Protecting accounts is the first line of defence to protect our information from cybercriminals. Passwords are frequently the only thing protecting our intellectual property, communications, network access, and personal data. This can quickly become the weakest link in security due to the way we select and use our passwords.   

The following are some key measures that can be taken to protect our accounts.

Use Strong Passwords

Your passwords should be the ‘strong silent type’ - hard to guess passwords which you keep to yourself. A strong password is very helpful in limiting the risk of unauthorised use of your account. A strong password can be created through use of a paraphrase that contains a minimum of 8-10 characters and use a combination of special characters, numbers, and some capital letters. An example would be something like Lifeisgood01$.

It is important to keep your passwords confidential, change passwords often, have different passwords for different purposes, and not reuse them.

Enable Multi-Factor Authentication (MFA)

Multi-factor Authentication (MFA) is an authentication method that requires the user to provide two or more verification factors (steps to prove it is you, through separate means) to gain access to a resource such as an application or an online account. Many websites, applications and devices offer this feature. The goal is to protect the account or device from cybercriminals trying to access data such as personal details or financial assets.

More information on two-step verification can be found here.

Encrypt Sensitive Information

File encryption protects individual files or file systems by encrypting them with a specific key, making them accessible only to the keyholder. The goal is to prevent malicious or unauthorised parties from accessing files that are stored on the computer or shared via email.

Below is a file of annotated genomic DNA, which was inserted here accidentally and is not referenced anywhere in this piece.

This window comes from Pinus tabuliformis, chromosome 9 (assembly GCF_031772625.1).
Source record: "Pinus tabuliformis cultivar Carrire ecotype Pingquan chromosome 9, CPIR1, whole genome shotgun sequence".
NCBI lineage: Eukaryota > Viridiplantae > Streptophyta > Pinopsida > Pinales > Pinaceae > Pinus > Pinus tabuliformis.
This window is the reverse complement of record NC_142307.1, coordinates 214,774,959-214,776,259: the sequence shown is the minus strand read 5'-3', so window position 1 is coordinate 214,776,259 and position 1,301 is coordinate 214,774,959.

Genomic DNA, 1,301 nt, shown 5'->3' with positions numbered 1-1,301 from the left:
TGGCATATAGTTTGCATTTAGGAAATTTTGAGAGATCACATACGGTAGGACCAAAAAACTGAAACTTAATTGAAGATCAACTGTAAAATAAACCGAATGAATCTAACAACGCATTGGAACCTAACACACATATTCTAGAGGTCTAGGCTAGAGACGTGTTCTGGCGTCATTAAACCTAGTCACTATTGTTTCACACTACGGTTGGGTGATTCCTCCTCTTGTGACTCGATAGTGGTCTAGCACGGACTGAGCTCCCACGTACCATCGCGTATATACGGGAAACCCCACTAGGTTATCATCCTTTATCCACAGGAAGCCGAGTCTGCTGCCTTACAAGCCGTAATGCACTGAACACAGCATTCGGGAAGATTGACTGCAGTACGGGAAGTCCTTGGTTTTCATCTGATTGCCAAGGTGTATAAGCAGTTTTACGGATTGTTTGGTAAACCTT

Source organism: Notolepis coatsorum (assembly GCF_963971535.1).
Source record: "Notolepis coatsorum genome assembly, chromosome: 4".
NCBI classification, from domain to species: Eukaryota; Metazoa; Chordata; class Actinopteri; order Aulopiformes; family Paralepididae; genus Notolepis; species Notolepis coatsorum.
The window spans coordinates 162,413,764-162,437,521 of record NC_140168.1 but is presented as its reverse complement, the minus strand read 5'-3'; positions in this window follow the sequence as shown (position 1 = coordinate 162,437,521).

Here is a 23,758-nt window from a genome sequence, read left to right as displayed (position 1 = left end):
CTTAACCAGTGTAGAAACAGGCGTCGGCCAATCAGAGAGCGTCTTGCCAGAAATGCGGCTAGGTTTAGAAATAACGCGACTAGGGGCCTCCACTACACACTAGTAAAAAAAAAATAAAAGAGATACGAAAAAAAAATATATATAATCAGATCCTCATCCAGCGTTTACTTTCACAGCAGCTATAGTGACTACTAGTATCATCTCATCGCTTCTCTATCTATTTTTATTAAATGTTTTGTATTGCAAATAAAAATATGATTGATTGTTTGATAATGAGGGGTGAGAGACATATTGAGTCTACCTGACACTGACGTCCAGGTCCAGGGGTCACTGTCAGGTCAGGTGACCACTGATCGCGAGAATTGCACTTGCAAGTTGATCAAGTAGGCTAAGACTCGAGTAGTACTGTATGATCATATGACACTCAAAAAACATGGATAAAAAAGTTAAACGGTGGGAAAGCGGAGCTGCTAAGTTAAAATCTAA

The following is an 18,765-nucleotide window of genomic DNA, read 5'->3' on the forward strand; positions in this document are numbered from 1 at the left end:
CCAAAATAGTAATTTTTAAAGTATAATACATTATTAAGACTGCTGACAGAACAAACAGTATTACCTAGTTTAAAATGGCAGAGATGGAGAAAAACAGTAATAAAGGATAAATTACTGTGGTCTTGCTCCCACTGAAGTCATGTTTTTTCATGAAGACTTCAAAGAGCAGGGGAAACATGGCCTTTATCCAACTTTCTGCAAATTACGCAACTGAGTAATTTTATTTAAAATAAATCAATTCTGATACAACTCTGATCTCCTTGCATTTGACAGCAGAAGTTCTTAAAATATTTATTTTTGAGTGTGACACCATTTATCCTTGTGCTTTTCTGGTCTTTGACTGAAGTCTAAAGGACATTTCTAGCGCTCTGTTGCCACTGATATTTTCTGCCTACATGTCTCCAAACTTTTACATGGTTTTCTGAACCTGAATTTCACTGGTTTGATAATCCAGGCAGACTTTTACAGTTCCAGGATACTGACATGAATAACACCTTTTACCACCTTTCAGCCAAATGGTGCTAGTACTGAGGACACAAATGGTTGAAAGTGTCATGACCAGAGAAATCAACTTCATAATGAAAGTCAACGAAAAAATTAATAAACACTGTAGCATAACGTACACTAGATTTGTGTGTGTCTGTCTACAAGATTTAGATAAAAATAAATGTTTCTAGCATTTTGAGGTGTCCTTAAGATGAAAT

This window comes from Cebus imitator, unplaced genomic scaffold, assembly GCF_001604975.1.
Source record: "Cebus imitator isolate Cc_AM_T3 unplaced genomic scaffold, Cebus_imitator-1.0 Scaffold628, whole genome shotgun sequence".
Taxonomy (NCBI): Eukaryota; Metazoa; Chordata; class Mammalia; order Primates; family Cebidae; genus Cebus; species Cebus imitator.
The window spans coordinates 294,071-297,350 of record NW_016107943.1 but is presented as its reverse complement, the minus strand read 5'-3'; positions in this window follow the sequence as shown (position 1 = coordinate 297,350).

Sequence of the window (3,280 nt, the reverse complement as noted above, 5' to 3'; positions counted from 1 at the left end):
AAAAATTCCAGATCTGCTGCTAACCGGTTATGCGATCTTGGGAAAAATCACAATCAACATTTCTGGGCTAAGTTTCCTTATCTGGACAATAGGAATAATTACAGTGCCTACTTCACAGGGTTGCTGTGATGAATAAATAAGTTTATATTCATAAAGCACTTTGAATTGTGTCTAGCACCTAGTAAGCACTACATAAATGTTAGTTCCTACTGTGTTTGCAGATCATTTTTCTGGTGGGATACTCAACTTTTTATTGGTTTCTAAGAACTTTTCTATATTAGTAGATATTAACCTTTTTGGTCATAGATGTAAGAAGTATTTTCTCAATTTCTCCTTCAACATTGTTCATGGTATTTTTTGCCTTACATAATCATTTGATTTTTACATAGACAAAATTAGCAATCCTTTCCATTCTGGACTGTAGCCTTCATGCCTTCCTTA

Consider encrypting the following types of information when sharing it via email or another online method:

  • Personally identifiable information, including any documents that contain details such as your driver’s licence, tax file number, date of birth and passport information
  • Anyone else’s personal data such as contact details, health information, working with children checks, photographs, giving and donations details, or other sensitive information.
  • financial or bank account details
  • intellectual property, confidential church information and financial reports.

In its simple form, sensitive documents can be password protected before sharing.

More information on encryption can be found here, and for further information about protecting data and privacy, see Risk Bite 1.

Consider a Password Manager

In today’s world every new website and application we sign up for is another password to remember.

To manage this, it can be tempting to use the one password for everything, or to write down or share a password, but that can seriously compromise security.

Consider using a password manager to help remember the passwords; the password manager is a software application designed to store and manage online credentials. It also generates passwords. Usually, these passwords are stored in an encrypted database and locked behind a master password. Read more information on password managers here.